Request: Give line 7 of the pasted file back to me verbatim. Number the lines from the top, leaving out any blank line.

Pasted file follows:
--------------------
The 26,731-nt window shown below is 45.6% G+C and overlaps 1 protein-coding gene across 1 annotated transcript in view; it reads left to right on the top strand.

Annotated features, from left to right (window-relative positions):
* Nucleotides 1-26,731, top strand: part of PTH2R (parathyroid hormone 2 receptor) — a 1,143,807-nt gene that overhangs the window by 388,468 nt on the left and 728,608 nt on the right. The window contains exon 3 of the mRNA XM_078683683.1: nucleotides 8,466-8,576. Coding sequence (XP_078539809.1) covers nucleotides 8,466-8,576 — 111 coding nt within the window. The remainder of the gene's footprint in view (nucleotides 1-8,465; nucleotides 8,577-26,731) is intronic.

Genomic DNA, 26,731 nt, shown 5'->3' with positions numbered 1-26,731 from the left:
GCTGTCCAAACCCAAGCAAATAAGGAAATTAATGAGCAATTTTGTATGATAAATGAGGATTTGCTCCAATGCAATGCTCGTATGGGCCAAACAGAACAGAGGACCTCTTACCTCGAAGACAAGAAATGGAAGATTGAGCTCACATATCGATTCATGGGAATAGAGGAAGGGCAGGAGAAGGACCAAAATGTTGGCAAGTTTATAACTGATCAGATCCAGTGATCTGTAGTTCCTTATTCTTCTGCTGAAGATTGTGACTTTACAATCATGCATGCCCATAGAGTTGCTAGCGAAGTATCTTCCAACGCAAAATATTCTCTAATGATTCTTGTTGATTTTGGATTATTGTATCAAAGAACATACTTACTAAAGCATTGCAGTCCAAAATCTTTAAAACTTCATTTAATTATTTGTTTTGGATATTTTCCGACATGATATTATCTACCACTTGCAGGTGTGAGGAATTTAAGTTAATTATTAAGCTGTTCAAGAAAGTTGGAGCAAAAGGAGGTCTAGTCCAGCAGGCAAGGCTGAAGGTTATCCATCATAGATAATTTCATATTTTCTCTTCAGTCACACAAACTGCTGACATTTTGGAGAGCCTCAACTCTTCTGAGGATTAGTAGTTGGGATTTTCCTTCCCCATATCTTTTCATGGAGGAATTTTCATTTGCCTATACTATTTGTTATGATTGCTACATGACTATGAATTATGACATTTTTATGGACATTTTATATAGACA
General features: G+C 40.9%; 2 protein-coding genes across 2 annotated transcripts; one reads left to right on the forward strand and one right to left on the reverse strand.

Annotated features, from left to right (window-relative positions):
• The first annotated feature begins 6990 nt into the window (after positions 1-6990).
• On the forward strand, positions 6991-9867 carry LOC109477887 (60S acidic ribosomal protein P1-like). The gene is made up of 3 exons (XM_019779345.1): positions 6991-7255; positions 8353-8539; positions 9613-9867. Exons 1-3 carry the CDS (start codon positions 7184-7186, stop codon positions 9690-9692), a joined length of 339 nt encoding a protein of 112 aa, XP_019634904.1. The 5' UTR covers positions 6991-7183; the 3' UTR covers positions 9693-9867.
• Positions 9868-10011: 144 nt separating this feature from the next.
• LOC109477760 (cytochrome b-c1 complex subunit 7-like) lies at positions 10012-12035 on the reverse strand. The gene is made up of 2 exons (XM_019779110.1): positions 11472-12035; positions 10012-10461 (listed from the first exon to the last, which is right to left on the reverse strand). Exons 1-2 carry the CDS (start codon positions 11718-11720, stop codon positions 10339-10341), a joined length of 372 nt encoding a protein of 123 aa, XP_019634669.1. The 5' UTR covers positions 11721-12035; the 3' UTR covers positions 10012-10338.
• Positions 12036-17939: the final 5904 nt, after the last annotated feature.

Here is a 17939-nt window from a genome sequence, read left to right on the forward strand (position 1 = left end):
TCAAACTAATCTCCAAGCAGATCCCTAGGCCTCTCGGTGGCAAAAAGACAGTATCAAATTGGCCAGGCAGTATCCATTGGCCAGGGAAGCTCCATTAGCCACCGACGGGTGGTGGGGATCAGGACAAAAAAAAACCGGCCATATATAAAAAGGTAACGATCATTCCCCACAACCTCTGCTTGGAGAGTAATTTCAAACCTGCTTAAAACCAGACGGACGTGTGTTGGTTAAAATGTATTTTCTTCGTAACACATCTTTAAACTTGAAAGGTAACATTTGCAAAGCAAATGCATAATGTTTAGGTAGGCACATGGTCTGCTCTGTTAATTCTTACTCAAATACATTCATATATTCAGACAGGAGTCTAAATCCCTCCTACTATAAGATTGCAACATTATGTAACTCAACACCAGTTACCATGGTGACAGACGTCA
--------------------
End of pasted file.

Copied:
Annotated features, from left to right (window-relative positions):